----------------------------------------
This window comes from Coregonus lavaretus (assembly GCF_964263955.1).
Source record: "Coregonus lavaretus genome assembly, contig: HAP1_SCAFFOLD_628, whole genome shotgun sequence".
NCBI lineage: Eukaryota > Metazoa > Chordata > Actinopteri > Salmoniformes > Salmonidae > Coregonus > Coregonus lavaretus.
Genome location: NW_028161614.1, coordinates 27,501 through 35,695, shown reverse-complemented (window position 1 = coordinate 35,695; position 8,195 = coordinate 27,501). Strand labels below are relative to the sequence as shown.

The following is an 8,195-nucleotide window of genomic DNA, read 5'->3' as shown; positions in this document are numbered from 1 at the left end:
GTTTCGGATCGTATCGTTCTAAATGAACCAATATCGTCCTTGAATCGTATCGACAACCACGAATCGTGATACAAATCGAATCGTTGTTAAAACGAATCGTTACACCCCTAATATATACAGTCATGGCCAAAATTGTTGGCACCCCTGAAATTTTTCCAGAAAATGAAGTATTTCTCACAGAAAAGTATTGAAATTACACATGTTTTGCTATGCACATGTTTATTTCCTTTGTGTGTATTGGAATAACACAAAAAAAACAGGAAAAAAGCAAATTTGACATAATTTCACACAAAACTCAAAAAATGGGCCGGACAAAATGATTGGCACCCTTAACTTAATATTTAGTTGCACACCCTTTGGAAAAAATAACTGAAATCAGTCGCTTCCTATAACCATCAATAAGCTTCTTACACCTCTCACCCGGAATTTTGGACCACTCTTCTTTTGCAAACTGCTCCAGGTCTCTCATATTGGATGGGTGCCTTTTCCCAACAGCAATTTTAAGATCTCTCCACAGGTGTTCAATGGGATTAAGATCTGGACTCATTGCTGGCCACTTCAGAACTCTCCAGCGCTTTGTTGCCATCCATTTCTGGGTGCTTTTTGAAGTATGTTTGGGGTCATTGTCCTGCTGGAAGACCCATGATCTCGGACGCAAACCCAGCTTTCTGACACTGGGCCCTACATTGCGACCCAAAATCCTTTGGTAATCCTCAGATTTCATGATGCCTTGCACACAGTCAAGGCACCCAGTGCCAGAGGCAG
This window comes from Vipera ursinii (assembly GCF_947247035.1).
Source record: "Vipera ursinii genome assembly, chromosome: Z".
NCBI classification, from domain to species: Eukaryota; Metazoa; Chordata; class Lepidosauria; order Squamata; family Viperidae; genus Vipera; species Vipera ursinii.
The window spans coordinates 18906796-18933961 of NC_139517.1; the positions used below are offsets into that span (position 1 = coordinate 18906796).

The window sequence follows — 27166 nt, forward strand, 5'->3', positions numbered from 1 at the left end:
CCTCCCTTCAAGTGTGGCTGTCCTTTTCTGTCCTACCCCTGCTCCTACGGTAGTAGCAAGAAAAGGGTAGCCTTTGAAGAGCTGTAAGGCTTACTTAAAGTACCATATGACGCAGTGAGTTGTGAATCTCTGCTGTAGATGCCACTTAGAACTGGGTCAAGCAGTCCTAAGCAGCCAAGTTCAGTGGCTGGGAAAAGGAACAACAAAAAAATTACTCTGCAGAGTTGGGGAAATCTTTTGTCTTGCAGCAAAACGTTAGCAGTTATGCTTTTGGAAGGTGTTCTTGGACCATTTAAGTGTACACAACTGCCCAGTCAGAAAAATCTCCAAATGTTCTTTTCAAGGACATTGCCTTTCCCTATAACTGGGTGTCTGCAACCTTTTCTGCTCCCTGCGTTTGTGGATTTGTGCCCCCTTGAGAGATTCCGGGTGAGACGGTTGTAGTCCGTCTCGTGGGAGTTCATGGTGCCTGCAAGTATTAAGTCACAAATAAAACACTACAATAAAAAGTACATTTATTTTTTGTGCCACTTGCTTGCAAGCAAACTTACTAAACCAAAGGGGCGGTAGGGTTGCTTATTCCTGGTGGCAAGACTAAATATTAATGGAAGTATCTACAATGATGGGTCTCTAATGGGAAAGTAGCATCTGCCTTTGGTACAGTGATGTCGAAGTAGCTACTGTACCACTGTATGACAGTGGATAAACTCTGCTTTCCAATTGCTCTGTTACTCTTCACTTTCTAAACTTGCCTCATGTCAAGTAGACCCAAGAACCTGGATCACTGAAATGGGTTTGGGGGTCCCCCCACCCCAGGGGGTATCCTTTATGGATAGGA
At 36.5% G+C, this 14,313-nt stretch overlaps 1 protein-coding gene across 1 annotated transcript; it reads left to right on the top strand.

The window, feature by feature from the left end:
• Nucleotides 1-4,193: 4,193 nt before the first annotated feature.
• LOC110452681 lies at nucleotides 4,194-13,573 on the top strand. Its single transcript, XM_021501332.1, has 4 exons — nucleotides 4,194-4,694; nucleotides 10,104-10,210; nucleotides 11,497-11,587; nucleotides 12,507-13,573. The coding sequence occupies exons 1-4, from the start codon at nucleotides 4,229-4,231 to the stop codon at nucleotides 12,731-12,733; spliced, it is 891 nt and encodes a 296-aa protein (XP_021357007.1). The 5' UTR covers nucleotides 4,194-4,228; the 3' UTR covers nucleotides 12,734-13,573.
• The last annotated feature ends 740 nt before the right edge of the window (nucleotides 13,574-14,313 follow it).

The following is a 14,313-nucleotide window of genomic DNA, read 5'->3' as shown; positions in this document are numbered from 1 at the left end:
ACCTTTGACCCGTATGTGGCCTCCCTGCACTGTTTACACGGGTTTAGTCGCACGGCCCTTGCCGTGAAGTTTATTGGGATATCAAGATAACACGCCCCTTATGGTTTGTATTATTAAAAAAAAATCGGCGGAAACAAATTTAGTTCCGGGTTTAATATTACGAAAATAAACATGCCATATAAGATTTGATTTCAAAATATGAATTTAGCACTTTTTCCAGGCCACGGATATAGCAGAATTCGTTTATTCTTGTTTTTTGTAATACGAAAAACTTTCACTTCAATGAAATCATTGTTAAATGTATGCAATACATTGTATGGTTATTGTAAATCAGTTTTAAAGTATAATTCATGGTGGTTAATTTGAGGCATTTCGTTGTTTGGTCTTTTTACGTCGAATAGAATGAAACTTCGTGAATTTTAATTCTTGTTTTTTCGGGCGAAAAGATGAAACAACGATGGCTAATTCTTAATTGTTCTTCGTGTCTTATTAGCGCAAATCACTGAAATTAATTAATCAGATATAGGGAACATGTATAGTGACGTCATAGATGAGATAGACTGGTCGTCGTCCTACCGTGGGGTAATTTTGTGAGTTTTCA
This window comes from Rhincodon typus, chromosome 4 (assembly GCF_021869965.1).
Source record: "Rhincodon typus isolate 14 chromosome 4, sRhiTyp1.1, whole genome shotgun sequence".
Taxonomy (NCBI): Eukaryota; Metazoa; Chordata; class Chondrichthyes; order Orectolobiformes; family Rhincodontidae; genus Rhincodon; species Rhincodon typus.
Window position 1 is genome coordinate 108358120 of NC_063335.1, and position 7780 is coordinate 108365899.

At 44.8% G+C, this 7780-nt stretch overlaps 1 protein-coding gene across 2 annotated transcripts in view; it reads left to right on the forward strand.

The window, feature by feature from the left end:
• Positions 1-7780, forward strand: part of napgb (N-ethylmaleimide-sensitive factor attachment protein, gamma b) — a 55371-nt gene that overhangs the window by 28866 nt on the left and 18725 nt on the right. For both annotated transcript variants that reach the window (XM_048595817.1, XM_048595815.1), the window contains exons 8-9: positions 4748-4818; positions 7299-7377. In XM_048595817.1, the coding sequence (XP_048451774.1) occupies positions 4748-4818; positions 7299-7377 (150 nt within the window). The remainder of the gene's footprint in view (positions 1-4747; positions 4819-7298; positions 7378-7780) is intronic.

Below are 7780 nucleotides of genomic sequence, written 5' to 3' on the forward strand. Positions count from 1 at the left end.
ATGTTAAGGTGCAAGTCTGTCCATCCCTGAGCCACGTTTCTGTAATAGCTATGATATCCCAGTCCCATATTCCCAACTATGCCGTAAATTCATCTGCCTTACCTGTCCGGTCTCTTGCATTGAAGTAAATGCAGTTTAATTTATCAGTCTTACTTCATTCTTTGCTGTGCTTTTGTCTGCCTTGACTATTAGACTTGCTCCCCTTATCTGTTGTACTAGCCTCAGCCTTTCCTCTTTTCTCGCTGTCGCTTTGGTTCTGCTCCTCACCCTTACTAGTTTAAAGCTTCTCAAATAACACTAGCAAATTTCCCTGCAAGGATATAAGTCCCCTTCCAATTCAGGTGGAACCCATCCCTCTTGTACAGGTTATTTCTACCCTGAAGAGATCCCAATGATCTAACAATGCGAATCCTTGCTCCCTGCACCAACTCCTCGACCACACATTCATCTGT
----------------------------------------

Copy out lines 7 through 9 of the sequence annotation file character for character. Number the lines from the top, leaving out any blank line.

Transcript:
This window comes from Vipera ursinii (assembly GCF_947247035.1).
Source record: "Vipera ursinii genome assembly, chromosome: Z".
NCBI classification, from domain to species: Eukaryota; Metazoa; Chordata; class Lepidosauria; order Squamata; family Viperidae; genus Vipera; species Vipera ursinii.